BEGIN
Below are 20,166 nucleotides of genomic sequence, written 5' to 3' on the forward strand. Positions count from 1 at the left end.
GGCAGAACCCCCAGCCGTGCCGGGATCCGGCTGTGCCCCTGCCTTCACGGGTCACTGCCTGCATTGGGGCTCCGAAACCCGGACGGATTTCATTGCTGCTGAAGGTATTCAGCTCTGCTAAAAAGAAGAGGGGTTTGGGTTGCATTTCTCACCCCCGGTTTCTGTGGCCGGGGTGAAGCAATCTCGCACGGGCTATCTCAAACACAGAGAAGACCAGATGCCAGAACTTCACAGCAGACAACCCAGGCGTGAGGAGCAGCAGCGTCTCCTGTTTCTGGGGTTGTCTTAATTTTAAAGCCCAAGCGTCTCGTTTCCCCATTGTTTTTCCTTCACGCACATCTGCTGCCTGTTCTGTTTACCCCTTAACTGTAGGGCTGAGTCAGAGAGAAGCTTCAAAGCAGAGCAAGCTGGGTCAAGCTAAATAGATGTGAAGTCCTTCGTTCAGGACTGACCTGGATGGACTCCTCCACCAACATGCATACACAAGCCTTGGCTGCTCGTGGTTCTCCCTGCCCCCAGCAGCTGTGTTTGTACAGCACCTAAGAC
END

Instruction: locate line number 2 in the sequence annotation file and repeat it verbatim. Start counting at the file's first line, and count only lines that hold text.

GGCAGAACCCCCAGCCGTGCCGGGATCCGGCTGTGCCCCTGCCTTCACGGGTCACTGCCTGCATTGGGGCTCCGAAACCCGGACGGATTTCATTGCTGCTGAAGGTATTCAGCTCTGCTAAAAAGAAGAGGGGTTTGGGTTGCATTTCTCACCCCCGGTTTCTGTGGCCGGGGTGAAGCAATCTCGCACGGGCTATCTCAAACACAGAGAAGACCAGATGCCAGAACTTCACAGCAGACAACCCAGGCGTGAGGAGCAGCAGCGTCTCCTGTTTCTGGGGTTGTCTTAATTTTAAAGCCCAAGCGTCTCGTTTCCCCATTGTTTTTCCTTCACGCACATCTGCTGCCTGTTCTGTTTACCCCTTAACTGTAGGGCTGAGTCAGAGAGAAGCTTCAAAGCAGAGCAAGCTGGGTCAAGCTAAATAGATGTGAAGTCCTTCGTTCAGGACTGACCTGGATGGACTCCTCCACCAACATGCATACACAAGCCTTGGCTGCTCGTGGTTCTCCCTGCCCCCAGCAGCTGTGTTTGTACAGCACCTAAGAC